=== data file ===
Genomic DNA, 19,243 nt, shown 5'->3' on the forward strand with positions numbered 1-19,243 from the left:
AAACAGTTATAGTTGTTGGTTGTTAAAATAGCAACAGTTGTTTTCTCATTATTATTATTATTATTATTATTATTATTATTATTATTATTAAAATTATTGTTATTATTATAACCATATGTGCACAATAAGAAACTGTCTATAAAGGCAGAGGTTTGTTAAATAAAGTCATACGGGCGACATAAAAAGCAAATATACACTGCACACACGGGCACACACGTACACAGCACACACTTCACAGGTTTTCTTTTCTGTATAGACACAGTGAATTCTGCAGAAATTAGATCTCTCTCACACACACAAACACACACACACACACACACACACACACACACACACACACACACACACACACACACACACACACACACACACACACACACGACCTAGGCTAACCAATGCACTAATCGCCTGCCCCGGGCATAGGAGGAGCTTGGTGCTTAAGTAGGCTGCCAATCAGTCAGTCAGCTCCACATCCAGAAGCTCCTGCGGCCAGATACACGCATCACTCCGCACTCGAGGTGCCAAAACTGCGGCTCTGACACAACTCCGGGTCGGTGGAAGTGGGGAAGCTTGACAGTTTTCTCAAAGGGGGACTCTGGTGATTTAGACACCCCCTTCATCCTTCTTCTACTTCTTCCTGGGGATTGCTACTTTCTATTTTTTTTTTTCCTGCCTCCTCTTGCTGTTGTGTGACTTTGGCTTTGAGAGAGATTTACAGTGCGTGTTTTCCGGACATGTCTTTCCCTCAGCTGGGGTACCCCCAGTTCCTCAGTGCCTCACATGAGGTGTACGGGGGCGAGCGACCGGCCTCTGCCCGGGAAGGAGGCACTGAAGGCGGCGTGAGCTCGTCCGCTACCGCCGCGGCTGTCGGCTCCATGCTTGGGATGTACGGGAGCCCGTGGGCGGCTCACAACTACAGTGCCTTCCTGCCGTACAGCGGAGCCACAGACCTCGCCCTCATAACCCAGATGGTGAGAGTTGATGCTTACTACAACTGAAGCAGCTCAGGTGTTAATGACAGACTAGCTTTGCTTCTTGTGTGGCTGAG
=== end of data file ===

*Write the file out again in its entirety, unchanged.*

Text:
Genomic DNA, 19,243 nt, shown 5'->3' on the forward strand with positions numbered 1-19,243 from the left:
AAACAGTTATAGTTGTTGGTTGTTAAAATAGCAACAGTTGTTTTCTCATTATTATTATTATTATTATTATTATTATTATTATTATTATTAAAATTATTGTTATTATTATAACCATATGTGCACAATAAGAAACTGTCTATAAAGGCAGAGGTTTGTTAAATAAAGTCATACGGGCGACATAAAAAGCAAATATACACTGCACACACGGGCACACACGTACACAGCACACACTTCACAGGTTTTCTTTTCTGTATAGACACAGTGAATTCTGCAGAAATTAGATCTCTCTCACACACACAAACACACACACACACACACACACACACACACACACACACACACACACACACACACACACACACACACACACACACACACACGACCTAGGCTAACCAATGCACTAATCGCCTGCCCCGGGCATAGGAGGAGCTTGGTGCTTAAGTAGGCTGCCAATCAGTCAGTCAGCTCCACATCCAGAAGCTCCTGCGGCCAGATACACGCATCACTCCGCACTCGAGGTGCCAAAACTGCGGCTCTGACACAACTCCGGGTCGGTGGAAGTGGGGAAGCTTGACAGTTTTCTCAAAGGGGGACTCTGGTGATTTAGACACCCCCTTCATCCTTCTTCTACTTCTTCCTGGGGATTGCTACTTTCTATTTTTTTTTTTCCTGCCTCCTCTTGCTGTTGTGTGACTTTGGCTTTGAGAGAGATTTACAGTGCGTGTTTTCCGGACATGTCTTTCCCTCAGCTGGGGTACCCCCAGTTCCTCAGTGCCTCACATGAGGTGTACGGGGGCGAGCGACCGGCCTCTGCCCGGGAAGGAGGCACTGAAGGCGGCGTGAGCTCGTCCGCTACCGCCGCGGCTGTCGGCTCCATGCTTGGGATGTACGGGAGCCCGTGGGCGGCTCACAACTACAGTGCCTTCCTGCCGTACAGCGGAGCCACAGACCTCGCCCTCATAACCCAGATGGTGAGAGTTGATGCTTACTACAACTGAAGCAGCTCAGGTGTTAATGACAGACTAGCTTTGCTTCTTGTGTGGCTGAG